Is the concept of motional EMF consistent with Faraday's Law?

Consider a circular homogeneous metallic coil sliding on a smooth horizontal surface in a region of uniform magnetic field $$B$$ which is perpendicular to the face of the coil. By Faraday's law, the net flux is constant and hence there is no electro-motive force (EMF) induced in the coil.

But now look at individual electrons present in the coil. Due to the Lorentz force, all electrons will experience a net force in the same direction. Since they are constrained to move on the ring, they will move on one of the half side of the ring. Thus, an electric field will be setup and an EMF is induced. Hence, there will be induced motional EMF.

Please explain whether the EMF will be induced in the coil or not with the appropriate reasoning. Thanks!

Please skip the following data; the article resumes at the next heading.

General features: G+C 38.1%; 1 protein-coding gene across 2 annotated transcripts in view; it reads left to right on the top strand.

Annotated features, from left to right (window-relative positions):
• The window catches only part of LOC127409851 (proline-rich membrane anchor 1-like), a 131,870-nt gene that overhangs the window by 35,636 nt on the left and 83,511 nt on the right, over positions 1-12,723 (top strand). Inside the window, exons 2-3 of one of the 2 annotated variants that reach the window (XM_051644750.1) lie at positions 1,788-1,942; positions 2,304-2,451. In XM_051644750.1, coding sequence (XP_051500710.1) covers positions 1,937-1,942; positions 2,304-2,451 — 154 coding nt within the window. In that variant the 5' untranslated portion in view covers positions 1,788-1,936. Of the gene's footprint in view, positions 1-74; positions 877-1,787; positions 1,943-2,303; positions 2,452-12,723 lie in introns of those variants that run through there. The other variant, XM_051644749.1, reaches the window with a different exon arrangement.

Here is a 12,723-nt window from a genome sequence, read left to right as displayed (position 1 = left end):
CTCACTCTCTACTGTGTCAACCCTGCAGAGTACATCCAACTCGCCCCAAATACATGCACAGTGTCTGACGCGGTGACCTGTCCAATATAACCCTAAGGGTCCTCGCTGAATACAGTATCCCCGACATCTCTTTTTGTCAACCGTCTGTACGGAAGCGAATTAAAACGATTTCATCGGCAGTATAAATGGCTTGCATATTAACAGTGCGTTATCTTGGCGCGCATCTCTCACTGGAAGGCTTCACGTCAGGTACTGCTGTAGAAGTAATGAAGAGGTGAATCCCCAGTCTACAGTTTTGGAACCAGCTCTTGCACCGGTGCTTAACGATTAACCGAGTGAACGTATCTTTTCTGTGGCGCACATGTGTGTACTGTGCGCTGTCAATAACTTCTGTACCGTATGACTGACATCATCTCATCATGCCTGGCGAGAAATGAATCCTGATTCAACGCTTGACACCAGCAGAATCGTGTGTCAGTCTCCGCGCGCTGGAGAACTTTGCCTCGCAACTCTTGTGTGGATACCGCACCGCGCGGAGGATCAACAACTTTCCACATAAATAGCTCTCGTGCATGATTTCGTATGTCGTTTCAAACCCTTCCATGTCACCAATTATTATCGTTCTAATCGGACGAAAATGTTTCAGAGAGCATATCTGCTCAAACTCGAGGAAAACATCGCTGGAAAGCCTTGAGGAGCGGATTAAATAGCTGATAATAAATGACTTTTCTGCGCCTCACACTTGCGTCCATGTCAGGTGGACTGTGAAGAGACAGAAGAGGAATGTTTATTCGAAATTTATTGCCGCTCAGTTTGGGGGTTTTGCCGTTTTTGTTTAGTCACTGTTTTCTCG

• Hall effect in establishing the equilibrium. But let's wait for other answers Oct 26, 2022 at 18:16
• @basics Unfortunately, I haven't learnt hall effect. Oct 27, 2022 at 4:29

Faraday's law in this situation predicts $$\epsilon = \oint \left(\vec{E} + \vec{v} × \vec{B}\right) \cdot \vec{dl} = 0.$$ This does not imply that $$\int_{a}^{b} \left(\vec{E} + \vec{v} × \vec{B}\right) \cdot \vec{dl} = 0.$$ The closed line integral of the Lorentz force is equal to zero in your case; however, an open line integral can be non-zero.